67 S.W. 576 (Mo. 1902), Harff v. Green
|Citation:||67 S.W. 576, 168 Mo. 308|
|Opinion Judge:||ROBINSON, J.|
|Party Name:||HARFF, Plaintiff in Error, v. GREEN et al|
|Attorney:||Virgil Rule and Charles & Lackey for plaintiff in error. A. & J. F. Lee and T. J. Rowe for defendants in error.|
|Judge Panel:||ROBINSON, J. Valliant, J., not sitting.|
|Case Date:||March 29, 1902|
|Court:||Supreme Court of Missouri|
Appeal from St. Louis City Circuit Court. -- Hon. Leroy B. Valliant, Judge.
(1) Defendant Baker is liable. 1. (a) For the negligence of his servant in dropping the bricks from the wheelbarrow upon the plaintiff. Shepard v. Creamer, 160 Mass. 496; Rose v. St. Louis, 152 Mo. 602; Dohn v. Dawson, 90 Hun 271; 157 N.Y. 686. (b) For negligence in not placing sufficient planking on the joists where his servants were at work to prevent bricks from falling on the men below them. 2. Whether plaintiff was guilty of contributory negligence in not knowing that there was no covering over him, was, in any view of the case, a question for the jury, and he should not have been non-suited. Hamman v. Central C. & C. Co., 56 S.W. 1094; Swadley v. Railroad, 118 Mo. 268; Smith v. Day, 100 F. 244. 3. (a) This defendant, in prosecuting his work on the building, owed at least the same duty to persons lawfully on the premises at work below his men, that he owed to passers-by on the street below. And this is true, regardless of the fact that there was no contractual relation existing between plaintiff and this defendant. (b) He is liable for negligence in dropping the bricks, no matter whom they may have struck. 4. The well-established doctrine in this State is that, "the servant's claim should be barred only by contributory negligence, and that this should not, except in the clearest cases, be inferred, as a matter of law, from mere knowledge of the dangerous conditions." Swadley v. Railroad, 118 Mo. 278; Wake v. Price (Ky.), 58 S.W. 519; Deweese v. Iron Co., 54 Mo.App. 482; Smith v. Day, 100 F. 244; Hamman v. Central C. & C. Co., 56 S.W. 1091. 5. Defendant Baker is liable regardless of the lack of contractual relationship with plaintiff. Dohn v. Dawson, supra; Lottmann v. Barnett, 62 Mo. 159; Griffiths v. Wolfram, 22 Minn. 185. (2) Defendant Green is liable. 1. (a) Because he had general charge and management of all the work. Dettmering v. English (N. J.), 48 L. R. A. 106; Boden v. Demwolf, 56 F. 846; Murray v. Dwight, 161 N.Y. 301; Independence v. Slack, 134 Mo. 66. (b) Because he selected the place where plaintiff should work, and it was his duty to select a safe place for him. (2) When a contractor employs a subcontractor to do certain portions of the work, the contractor is bound to do his part of the work so as to render it safe for the employees of the subcontractor. Johnston v. Ott, 155 Pa. St. 17; Dettmering v. English, supra; Murray v. Dwight, supra; Jones v. Railroad, 125 Mo. 666; Boden v. Demwolf, 56 F. 848. 3. Defendant Green is liable regardless of the fact that the plaintiff sustained no contractual relation to him. Lottman v. Barnett, supra; Griffiths v. Wolfram, 22 Minn. 187; Coughton v. Globe, etc., Co., 56 N.Y. 124; Devlin v. Smith, 89 N.Y. 470.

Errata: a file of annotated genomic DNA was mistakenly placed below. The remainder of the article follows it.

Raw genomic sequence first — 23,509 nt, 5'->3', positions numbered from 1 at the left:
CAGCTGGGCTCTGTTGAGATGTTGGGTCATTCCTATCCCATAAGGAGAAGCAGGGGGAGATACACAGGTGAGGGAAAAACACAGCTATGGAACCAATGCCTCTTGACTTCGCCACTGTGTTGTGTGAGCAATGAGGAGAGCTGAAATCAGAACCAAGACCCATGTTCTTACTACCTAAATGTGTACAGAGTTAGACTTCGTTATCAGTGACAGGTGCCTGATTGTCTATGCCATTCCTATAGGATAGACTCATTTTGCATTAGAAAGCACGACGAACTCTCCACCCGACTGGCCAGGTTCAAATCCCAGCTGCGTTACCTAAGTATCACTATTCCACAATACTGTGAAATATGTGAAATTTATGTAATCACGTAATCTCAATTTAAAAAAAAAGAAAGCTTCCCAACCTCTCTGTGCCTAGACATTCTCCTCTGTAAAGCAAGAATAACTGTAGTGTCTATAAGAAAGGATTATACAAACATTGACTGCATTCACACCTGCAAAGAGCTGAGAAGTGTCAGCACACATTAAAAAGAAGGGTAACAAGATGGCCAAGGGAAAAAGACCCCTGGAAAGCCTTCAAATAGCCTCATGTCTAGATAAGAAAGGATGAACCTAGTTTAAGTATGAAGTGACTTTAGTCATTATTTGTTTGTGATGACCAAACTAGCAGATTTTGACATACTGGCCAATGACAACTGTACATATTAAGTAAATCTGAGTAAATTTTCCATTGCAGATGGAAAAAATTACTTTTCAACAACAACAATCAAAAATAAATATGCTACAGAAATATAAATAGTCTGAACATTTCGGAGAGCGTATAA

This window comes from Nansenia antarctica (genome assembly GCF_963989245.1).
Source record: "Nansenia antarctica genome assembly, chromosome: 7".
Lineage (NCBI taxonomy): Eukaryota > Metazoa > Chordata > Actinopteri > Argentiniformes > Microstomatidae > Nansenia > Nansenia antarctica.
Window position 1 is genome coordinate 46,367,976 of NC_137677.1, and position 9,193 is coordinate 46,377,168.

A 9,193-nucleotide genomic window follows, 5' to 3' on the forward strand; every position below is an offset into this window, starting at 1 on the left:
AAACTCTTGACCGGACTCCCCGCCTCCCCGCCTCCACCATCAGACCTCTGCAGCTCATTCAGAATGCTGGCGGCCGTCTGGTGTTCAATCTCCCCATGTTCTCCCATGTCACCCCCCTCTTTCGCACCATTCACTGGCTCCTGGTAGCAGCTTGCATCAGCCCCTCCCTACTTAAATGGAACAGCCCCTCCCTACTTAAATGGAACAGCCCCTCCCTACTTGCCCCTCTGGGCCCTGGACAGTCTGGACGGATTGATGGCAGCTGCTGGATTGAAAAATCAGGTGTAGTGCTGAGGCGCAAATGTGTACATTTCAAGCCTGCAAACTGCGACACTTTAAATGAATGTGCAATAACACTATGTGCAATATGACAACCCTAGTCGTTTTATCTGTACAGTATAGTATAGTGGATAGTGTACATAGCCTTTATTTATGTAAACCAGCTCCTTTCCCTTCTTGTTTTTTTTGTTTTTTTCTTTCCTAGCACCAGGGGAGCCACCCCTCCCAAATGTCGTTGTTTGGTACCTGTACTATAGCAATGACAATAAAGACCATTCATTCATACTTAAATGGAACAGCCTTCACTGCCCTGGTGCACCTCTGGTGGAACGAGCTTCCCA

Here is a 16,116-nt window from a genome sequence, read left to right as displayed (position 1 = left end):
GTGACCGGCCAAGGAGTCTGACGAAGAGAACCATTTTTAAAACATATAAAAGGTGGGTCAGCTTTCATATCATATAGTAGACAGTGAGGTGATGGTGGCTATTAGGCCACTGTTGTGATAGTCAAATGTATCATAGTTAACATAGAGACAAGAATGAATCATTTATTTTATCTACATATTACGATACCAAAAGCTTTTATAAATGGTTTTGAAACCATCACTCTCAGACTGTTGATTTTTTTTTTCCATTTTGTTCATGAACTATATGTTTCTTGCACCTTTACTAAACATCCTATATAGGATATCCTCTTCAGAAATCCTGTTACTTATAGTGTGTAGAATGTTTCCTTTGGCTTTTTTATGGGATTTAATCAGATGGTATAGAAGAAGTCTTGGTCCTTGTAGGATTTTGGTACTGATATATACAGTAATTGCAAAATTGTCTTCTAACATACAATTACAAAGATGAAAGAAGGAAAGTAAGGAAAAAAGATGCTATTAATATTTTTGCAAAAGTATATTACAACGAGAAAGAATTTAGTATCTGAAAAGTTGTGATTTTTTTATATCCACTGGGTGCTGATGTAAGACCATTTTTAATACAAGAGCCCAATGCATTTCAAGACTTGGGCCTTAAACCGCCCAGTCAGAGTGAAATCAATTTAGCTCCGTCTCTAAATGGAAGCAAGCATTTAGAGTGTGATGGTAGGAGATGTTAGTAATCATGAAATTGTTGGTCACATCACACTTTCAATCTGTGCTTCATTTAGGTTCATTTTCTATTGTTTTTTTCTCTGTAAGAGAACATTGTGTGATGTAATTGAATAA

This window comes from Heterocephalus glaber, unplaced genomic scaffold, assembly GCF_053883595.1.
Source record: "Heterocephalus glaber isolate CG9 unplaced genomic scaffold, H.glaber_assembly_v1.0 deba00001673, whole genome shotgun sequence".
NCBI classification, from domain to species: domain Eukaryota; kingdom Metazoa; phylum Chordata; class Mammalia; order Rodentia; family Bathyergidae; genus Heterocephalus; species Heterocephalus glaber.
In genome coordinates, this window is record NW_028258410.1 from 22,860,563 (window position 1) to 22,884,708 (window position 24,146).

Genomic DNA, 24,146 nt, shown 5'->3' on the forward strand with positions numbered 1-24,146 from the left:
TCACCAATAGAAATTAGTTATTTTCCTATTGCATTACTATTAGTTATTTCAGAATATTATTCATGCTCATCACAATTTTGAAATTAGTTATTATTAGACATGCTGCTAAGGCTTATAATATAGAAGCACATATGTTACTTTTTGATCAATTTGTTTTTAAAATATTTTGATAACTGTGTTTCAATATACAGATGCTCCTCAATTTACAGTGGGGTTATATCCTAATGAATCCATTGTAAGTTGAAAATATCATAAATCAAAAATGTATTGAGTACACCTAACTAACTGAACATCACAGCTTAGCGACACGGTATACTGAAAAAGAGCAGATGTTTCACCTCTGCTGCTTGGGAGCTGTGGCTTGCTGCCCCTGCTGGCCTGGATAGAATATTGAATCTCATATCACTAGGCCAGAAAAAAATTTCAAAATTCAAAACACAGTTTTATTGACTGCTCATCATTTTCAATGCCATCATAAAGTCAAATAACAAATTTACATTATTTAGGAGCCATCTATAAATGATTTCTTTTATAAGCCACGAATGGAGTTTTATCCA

[168 Mo. 310]
On September 17, 1892, there was in process of construction, at the corner of Ninth street and Washington avenue, in St. Louis, a certain nine-story brick building. Defendant Green was the contractor for the whole work, and Patrick McCarthy was his superintendent or foreman. Defendant Baker was the subcontractor for the doing of the brick work, and defendant Seger was the subcontractor for the doing of the carpenter work. The plaintiff was employed by defendant...
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